The outer ends of teeth 102 are accuarately shaped. Their inner ends are provided with angularly bent shanks 104. The teeth 102 thus may be inserted the openings by inserting the accurate ends, and pushing them entirely through until the bent shank ends 104 lie flush against the rearward surfaces of the crossbars 100.
Clamp means (not shown) are provided for releasably clamping the teeth in position, while still permitting their removal as required for repair of replacement.
Drive means are provided for driving the endless flexible support and the teeth which it supports in a direction such that the lower run delivers to the bucket solid objects gathered by the teeth.
The drive includes a motor, preferably an hydraulic motor 106, the drive shaft 108 of which mounts a sprocket 110. A chain 112 interconnects drive sprocket 110 with a companion sprocket 114 fixed to the end of shaft 48.
The operation of the herein described ground-raking and rock-gathering apparatus is as follows:
With the apparatus in the full line position of FIG. 1, tractor 16 is run backwardly while the drive for the endless flexible tooth support is operated to drive the lower run thereof in the direction of the tractor bucket 12. The assembly is maintained resiliently in working contact with the ground by operation of passive tension member 52 and associated spring assembly 76, 78, 80.
Teeth 102 condition the ground and also transport rocks, cans, bottles, wood fragments and other debris into contact with retaining guide 46. The elevated segment of the lower run of the support then lifts the debris upwardly into bucket 12 where it is retained by support 46.
When the bucket 12 is full, the tractor is moved in the normal manner to transport the debris to the disposal site. At the disposal site, the forward end of the attachment is set down on some elevated surface, such as the top of a debris pile. Then, the hydraulics 24, 26 are operated to rotate the bucket 12 forwardly about the axis of shaft 48, and to maintain the position of shaft 48 and the attitude of the attachment 10. As shown by FIG. 4, this results in a tipping of the bucket 12 away from the attachment 10 so that the debris will merely drop down onto the ground below the bucket 12. When this is done the passive tension member 52 merely bends in the middle and becomes limp.
The embodiment of FIGS. 6-8 is presently the preferred embodiment of the invention.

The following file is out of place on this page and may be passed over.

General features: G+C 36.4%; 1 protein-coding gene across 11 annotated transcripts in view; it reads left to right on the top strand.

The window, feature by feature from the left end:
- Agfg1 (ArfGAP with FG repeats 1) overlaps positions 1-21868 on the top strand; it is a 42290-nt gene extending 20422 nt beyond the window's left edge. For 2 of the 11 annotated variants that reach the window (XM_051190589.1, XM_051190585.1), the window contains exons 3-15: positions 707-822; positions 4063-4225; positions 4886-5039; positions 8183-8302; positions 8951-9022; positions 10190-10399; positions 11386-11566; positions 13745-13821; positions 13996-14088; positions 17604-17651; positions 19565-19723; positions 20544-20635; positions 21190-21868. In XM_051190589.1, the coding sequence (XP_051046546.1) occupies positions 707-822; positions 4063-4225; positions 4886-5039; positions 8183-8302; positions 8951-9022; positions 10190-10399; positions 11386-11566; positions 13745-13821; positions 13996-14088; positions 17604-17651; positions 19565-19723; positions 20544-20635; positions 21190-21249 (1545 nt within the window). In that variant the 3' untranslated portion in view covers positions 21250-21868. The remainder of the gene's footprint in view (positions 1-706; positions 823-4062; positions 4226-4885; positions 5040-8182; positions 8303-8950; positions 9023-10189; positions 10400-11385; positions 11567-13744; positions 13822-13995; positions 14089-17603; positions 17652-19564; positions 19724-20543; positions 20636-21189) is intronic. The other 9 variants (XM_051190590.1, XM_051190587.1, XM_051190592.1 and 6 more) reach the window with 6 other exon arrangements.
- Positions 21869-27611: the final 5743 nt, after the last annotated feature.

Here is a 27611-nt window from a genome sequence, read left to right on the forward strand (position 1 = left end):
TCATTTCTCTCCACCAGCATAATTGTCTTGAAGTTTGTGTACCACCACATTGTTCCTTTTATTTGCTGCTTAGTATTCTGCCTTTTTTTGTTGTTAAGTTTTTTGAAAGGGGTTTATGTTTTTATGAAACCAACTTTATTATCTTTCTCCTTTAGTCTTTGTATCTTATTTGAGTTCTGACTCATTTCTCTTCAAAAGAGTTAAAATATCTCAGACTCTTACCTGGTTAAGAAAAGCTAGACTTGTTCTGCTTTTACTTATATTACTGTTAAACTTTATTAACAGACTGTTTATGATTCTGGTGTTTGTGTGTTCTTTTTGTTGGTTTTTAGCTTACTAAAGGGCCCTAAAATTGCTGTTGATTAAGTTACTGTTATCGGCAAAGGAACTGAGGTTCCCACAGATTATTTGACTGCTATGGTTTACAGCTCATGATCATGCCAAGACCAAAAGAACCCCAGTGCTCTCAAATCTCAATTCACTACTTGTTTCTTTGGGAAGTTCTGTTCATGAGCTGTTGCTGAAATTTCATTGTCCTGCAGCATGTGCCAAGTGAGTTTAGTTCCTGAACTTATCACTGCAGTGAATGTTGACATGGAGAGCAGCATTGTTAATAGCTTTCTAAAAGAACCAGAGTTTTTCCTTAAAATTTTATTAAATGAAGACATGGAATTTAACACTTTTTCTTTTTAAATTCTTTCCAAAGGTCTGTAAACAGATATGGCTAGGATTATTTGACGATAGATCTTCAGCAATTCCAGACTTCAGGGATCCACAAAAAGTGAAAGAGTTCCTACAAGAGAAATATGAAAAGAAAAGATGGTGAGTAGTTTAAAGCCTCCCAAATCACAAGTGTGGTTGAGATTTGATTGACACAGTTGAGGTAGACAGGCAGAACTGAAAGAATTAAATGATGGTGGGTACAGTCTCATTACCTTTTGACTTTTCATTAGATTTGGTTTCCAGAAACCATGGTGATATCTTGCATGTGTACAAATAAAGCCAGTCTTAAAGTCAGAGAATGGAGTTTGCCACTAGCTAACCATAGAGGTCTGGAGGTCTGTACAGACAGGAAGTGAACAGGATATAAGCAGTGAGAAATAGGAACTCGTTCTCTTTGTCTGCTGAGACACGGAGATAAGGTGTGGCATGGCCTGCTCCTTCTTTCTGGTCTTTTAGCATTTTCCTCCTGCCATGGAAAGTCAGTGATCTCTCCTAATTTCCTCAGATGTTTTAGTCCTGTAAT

Referring to FIGS. 6-8, in this embodiment the yolk 68 prime is longer, and in addition to the bolt 70, for securing the end of strap 52, yolk 68' carries a second bolt 116 which secured the forward end of a second passive tension member 118 to the yolk 68'. The tension member 118 is preferably also in the form of a strap having an eye 120 formed at its forward end through which the bolt 116 passes. Bolt 116 also passes through aligned openings in the side members 66' of the yolk 68'. Preferably, the forward end portion of tension member 118 is secured to the yolk 78' at a position spaced vertically below the securement of the forward end of the first tension member 52.
Bracket 58' also supports a pair of bolts. As in the first embodiment, the first bolt 62 passes through an eye at the rear end of the tension member 52 and secures such end of tension member 52 to 58'. A second bolt extends through the side members 60' of the bracket 58'. Bolt 122 is spaced vertically below space 62 and is also secured by means of nut (not shown). In this embodiment, the shank portion of the bolt serves as a guide or bearing for tension member 118.
The rear end of tension member 118 is also formed to include an eye 124. A securement bolt 126 extends through such eye 124 and through a pair of spaced apart side arms 128 which at their bases are secured to upper portions of the bucket support arms 14.
As shown by FIG. 6, the tension member 118 is of such a length that when the upper tension member 52 is in tension, and the attachment is being used for ground raking and rock picking, the lower tension member 118 is slack. However, upward swinging movement of the support arms 14 puts tension into the tension member 118, so that as it is lifted off of the ground it maintains a substantially horizontal attitude similar to what is provided by the pile of debris in FIG. 4. When the cylinders 26 are actuated to cause a rearward swinging of the bucket 30, and a resulting dumping of debris (not shown) from the bucket, the tension member 118 maintains the attachment 126 in such attitude. Thus, the presence of the second tension member 118 permits the same dumping action that has been described above in connection with FIGS. 1-5 but without it being necessary to support the forward end of the attachment 36. The support is provided by a tension member 118 and it is continuous.